Hello Paul, hello Sam, would you mind introducing yourselves?

Paul: Sam rented a room next to me one summer in Amsterdam, which is how we met.

Sam: I remember saying to a friend the day after I'd moved into that room: "I'm living with three people now. Two seem very nice, the third is a little odd." At first I didn't know what to make of Paul's paintings and writing, but I quickly caught on and we started working together.

Paul: We have since collaborated on a mix of things, like T-shirts, books, performances. Sam is currently putting the finishing touches to our EP, GOOD AT GOODBYES. I rap and he makes the beats. How this began was for a while I organised a night called I'VE NEVER DONE THIS BEFORE. The premise was that people were invited to do something they'd never done. For me it was a way to do stuff I wanted to do but for whatever reason insecurity, embarrassment, lack of an excuse I never had. All of us have these desires, impulses and I wanted to create a supportive, open space where, success or fail, you could give something a go. One week I did singing, then poetry, then acting. Singing + poetry + acting = rapping. Suddenly it seemed so natural and vital and obvious that I would rap at the next night. I expressed my intentions to Sam and he reminded me that in his youth he had made beats. So he brought his sampler and four-track out of storage and set to work and we wrote a song, MAKING LIFE IS MAKING TROUBLE.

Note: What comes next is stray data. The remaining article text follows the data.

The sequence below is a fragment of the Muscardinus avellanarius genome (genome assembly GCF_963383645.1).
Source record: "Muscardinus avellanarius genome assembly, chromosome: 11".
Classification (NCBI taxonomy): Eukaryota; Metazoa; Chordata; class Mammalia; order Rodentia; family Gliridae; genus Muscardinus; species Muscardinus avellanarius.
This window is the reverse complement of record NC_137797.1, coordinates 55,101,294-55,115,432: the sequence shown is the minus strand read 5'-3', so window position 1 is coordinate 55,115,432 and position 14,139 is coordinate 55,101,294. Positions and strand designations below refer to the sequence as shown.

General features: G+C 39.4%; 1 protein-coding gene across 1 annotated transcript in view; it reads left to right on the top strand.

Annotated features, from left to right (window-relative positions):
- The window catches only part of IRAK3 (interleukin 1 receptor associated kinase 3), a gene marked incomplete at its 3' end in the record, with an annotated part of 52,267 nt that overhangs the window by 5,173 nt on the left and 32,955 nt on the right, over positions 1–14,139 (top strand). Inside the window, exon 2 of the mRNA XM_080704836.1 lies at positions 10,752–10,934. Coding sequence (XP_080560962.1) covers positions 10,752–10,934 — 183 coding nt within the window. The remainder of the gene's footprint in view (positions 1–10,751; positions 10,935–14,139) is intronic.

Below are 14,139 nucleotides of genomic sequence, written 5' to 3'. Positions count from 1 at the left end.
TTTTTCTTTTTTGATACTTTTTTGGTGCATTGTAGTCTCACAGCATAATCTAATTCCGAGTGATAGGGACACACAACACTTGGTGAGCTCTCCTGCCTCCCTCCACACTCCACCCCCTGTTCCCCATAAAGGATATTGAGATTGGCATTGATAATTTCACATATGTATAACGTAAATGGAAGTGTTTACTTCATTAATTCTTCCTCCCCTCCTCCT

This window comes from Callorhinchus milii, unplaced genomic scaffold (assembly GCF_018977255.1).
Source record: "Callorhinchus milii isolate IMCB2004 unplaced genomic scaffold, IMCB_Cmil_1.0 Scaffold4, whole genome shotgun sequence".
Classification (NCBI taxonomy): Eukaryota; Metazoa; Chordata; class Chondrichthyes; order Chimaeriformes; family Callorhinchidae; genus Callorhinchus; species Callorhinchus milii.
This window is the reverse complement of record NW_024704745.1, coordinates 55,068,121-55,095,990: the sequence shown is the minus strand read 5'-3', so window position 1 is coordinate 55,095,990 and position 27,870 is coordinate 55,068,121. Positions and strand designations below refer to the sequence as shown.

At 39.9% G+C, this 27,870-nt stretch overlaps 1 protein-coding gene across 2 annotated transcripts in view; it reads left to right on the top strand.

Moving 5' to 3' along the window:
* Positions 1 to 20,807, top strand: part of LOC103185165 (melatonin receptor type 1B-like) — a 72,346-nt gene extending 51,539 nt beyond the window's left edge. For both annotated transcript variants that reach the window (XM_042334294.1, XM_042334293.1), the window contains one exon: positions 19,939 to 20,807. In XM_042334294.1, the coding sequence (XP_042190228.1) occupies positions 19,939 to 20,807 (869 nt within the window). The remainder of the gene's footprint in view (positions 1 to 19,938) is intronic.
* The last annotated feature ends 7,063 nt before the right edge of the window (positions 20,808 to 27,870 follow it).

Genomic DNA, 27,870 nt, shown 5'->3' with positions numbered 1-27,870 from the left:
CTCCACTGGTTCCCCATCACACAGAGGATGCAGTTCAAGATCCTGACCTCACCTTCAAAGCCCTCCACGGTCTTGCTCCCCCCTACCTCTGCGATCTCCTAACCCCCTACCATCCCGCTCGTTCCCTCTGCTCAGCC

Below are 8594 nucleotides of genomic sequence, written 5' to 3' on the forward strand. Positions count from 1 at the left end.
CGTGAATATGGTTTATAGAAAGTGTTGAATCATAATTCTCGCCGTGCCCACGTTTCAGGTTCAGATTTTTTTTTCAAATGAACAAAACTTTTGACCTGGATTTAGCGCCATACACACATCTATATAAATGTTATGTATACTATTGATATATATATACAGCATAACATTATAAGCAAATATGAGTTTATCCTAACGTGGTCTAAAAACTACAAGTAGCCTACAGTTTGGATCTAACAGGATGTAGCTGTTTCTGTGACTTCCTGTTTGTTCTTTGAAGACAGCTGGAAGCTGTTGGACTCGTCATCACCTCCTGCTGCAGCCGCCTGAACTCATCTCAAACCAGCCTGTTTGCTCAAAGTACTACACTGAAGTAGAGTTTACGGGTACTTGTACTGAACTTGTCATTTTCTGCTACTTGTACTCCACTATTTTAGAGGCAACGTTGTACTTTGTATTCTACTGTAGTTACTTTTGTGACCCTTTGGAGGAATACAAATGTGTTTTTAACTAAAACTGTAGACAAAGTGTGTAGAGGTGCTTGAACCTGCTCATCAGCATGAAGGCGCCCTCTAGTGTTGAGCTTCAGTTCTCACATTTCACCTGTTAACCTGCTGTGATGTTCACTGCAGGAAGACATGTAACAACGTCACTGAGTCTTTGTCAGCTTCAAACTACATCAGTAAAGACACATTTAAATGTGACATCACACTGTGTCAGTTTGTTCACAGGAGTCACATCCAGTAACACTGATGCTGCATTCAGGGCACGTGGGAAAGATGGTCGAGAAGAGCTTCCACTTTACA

Your collaboration as writer and publisher has resulted in three short novels produced through True True True (SILK HANDKERCHIEFS, ALONE DESPERATE AND GOING NOWHERE and ANDY DE FIETS: LETTERS TO ROBIN KINROSS). How did you come together to explore such a niche (but important) direction in independent publishing?